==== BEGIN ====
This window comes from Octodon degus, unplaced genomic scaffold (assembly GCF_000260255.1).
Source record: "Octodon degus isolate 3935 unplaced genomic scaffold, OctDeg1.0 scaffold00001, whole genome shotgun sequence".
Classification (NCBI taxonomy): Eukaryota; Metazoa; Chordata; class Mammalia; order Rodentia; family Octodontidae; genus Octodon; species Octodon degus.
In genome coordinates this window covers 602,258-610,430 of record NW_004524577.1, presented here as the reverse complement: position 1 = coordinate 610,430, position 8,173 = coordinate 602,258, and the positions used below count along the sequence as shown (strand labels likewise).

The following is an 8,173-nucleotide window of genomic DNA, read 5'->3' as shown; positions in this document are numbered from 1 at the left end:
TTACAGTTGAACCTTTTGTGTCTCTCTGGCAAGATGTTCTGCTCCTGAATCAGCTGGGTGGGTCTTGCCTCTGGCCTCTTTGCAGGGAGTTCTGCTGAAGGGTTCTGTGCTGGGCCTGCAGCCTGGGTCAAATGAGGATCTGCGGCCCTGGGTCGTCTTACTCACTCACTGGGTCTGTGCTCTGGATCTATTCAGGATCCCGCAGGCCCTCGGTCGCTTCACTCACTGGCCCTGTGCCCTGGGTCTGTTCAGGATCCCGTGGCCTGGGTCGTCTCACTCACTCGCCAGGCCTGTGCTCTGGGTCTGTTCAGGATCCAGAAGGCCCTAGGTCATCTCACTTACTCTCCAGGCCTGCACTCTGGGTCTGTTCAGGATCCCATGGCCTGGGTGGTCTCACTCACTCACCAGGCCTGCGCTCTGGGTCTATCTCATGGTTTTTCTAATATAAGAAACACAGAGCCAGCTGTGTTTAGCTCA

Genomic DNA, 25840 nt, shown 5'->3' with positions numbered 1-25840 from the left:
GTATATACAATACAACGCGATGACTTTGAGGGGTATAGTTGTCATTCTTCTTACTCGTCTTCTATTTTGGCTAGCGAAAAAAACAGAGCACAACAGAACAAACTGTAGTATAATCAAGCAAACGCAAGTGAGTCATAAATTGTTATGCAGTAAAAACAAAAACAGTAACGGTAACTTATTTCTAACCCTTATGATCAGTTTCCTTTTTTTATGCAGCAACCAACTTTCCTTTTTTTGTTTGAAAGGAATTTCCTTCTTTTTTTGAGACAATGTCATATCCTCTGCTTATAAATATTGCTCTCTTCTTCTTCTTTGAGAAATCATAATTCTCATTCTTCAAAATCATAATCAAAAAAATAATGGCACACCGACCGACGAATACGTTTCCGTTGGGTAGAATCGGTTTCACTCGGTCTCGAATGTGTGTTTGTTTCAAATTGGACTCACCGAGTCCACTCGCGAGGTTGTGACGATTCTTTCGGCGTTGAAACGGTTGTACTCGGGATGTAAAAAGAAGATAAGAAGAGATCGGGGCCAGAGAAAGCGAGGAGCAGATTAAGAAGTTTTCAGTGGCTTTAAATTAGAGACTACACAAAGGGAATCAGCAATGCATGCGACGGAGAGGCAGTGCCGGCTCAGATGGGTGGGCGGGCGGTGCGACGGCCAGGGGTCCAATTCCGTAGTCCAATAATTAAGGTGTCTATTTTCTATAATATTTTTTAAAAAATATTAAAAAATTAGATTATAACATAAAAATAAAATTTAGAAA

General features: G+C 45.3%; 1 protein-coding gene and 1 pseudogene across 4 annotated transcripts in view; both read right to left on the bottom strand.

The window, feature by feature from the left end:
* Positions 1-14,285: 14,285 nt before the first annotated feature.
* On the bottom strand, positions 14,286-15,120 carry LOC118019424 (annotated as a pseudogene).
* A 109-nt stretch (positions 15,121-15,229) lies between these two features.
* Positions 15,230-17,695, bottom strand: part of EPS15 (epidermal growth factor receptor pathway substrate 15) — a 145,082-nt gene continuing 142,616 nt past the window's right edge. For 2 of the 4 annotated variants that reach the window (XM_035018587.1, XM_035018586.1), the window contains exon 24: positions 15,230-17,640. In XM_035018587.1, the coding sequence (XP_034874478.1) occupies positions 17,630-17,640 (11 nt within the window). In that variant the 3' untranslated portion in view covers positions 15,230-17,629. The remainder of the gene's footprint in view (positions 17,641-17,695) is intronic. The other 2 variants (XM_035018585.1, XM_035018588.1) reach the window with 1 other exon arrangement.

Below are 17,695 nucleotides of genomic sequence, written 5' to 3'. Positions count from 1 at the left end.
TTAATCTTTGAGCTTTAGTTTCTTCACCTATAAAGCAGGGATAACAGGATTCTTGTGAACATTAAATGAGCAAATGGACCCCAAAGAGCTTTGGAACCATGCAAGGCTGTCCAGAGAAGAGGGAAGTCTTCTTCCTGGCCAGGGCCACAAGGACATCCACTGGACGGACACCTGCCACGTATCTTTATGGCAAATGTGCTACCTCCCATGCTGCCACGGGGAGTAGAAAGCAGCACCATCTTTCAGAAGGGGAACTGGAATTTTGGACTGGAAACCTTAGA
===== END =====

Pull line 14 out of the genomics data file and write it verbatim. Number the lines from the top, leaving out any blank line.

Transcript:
* Positions 15,230-17,695, bottom strand: part of EPS15 (epidermal growth factor receptor pathway substrate 15) — a 145,082-nt gene continuing 142,616 nt past the window's right edge. For 2 of the 4 annotated variants that reach the window (XM_035018587.1, XM_035018586.1), the window contains exon 24: positions 15,230-17,640. In XM_035018587.1, the coding sequence (XP_034874478.1) occupies positions 17,630-17,640 (11 nt within the window). In that variant the 3' untranslated portion in view covers positions 15,230-17,629. The remainder of the gene's footprint in view (positions 17,641-17,695) is intronic. The other 2 variants (XM_035018585.1, XM_035018588.1) reach the window with 1 other exon arrangement.